Linn County Sheriff's Office recognizes nine employees for 'extraordinary actions'
Incidents involved pair of medical emergencies at jail, attempted suicide at Palisades-Kepler
The Linn County Sheriff’s Office has issued commendations to nine members of law enforcement and medical staff for their actions over the past year.
Sheriff Brian Gardner said Thursday he feels the employees need more recognition for their extraordinary acts than merely being presented an award, so commendation recipients are now also recognized at a quarterly Linn County Employee Recognition Breakfast. Gardner said employees are normally presented the award in a more intimate setting shortly after the incident occurs, but having the quarterly recognition breakfast allows them to be honored in front of hundreds of people.
The Sheriff’s Office has had a commendation award program in place since the early 1990s. Employees receive an award, a certificate, a decorative medal and a citation bar to be worn on their uniform.
Here are the commendation recipients announced Thursday:
Deputy Jimmy Keller was presented the Life Saving Award for his actions on May 12, 2012. Officials said Deputy Keller was working in the Linn County Correctional Center when he was picking up meal trays from one of the cells and observed an inmate with a t-shirt tied around his neck, with the other end secured to an item in the cell. Deputy Keller found that the t-shirt was placing pressure against the inmate’s neck, who authorities said was mostly unresponsive.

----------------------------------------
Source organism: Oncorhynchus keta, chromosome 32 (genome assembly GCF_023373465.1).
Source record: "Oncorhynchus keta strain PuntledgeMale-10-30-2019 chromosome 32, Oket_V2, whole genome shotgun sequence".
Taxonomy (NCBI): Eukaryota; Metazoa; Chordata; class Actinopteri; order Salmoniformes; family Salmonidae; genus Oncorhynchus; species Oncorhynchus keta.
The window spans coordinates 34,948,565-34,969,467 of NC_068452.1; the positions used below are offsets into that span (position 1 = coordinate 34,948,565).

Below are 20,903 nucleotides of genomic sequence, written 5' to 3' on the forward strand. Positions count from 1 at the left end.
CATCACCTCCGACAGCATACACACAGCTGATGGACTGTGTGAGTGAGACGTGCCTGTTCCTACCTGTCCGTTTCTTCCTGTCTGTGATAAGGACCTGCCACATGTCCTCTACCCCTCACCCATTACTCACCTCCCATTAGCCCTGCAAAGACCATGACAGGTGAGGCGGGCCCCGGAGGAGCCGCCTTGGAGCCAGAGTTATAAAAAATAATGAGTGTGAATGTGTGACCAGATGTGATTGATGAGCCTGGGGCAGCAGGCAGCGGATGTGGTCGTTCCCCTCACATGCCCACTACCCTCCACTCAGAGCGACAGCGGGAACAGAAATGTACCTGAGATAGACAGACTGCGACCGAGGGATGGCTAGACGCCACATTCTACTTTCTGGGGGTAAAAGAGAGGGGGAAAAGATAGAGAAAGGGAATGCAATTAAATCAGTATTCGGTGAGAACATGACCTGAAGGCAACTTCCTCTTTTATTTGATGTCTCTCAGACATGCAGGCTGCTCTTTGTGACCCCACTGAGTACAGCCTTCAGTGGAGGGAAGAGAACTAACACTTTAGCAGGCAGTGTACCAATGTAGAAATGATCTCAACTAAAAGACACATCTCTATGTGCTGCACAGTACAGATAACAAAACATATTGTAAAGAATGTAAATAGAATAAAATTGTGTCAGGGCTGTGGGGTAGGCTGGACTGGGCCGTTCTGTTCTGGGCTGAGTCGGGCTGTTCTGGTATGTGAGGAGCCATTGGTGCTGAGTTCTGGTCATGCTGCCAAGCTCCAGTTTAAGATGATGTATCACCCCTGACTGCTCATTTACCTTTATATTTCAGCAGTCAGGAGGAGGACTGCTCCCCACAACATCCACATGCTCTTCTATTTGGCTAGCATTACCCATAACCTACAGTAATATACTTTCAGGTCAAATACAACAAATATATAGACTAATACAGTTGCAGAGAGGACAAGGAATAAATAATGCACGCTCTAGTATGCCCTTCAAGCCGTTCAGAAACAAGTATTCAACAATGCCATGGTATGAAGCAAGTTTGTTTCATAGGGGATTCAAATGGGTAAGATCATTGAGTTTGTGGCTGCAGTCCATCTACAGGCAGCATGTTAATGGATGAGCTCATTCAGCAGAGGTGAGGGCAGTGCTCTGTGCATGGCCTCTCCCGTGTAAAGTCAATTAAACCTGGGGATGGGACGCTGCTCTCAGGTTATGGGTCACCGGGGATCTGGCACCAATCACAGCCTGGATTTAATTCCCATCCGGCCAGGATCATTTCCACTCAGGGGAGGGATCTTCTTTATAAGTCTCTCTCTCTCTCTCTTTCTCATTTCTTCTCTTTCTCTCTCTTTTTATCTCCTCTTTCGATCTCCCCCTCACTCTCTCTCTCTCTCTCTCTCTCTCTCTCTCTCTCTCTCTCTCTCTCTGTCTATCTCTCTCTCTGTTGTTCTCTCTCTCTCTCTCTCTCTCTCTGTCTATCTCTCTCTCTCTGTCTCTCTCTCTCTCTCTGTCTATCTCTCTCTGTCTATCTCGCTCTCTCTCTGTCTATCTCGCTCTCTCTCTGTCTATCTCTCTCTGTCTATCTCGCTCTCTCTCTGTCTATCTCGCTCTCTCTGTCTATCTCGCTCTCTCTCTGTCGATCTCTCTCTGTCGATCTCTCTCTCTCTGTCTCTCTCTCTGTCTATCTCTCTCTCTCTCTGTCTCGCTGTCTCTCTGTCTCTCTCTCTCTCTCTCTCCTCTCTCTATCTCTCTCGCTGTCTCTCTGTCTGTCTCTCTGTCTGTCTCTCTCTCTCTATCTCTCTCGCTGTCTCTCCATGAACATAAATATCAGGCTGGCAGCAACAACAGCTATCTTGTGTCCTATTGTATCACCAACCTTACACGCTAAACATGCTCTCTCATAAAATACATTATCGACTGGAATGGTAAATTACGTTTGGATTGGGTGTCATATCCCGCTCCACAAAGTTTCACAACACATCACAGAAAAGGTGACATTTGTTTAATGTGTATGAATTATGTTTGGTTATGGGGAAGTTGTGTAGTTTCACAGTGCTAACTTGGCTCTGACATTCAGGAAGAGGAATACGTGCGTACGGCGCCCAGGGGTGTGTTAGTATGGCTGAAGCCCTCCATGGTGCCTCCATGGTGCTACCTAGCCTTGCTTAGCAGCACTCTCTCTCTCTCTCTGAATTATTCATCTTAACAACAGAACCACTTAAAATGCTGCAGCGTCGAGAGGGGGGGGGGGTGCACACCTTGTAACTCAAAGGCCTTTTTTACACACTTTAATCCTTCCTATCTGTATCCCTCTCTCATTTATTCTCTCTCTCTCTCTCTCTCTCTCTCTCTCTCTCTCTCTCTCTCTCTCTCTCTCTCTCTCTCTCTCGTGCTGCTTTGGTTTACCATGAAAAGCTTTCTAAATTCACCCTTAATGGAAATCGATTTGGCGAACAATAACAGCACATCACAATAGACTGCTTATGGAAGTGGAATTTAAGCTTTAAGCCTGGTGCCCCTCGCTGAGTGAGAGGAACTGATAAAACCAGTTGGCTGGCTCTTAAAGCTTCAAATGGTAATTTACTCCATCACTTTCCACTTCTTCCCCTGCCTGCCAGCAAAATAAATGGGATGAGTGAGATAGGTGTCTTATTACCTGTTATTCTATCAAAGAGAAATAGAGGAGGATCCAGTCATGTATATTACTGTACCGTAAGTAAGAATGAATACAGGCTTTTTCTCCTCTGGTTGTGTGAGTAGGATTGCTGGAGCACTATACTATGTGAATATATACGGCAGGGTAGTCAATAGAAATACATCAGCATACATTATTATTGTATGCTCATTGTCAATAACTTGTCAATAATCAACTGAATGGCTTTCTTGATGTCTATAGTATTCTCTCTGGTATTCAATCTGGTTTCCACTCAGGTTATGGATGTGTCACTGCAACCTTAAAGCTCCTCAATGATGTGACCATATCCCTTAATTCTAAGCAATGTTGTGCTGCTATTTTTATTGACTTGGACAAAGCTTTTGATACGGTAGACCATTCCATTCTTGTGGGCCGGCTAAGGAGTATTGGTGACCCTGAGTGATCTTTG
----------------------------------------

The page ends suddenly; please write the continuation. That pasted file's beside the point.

Deputy Keller was able to loosen the t-shirt from around the inmate’s neck and locate a pulse. Officials said the inmate then began gasping for air.
A Medal of Valor was presented to Sgt. Andy Humphrey and Deputies Shawn Ireland and Casey Sanders, and a Life Saving Award was presented to Deputies Alan Johnson and Bradley Campbell for their actions during an incident at Palisades-Kepler State Park on July 25, 2012.
Officials responded to a report of a possible suicidal subject in her early 20s on a cliff at the State Park. Authorities said they received information that the female was going to the park to commit suicide by jumping from the cliff.
Shortly after the deputies arrived, they located the individual’s vehicle and searched the nearby area. Officials located the girl sitting on the ledge of a cliff, 25 to 30 feet above ground, with her legs dangling over the edge. Officials said that the daylight was going from “low light to darkness” when she was located.
Ireland and Sanders, along with DNR Park Ranger Jim Hansen, stayed on the top side of the cliff with the woman, while Johnson and Mount Vernon Police Officer Steve Moel took a position below and used a flashlight to help illuminate her to those on the top side of the cliff.
Ireland left the area for a short time to retrieve rope from his patrol vehicle, and move his car closer to the scene, as emergency responders attempted to speak with the woman. Ireland tied one end of the rope to the railing, and Hansen, who was standing between the woman and railing, tied the other end around himself. Officials said this allowed Hansen to get closer to the woman without the fear of falling.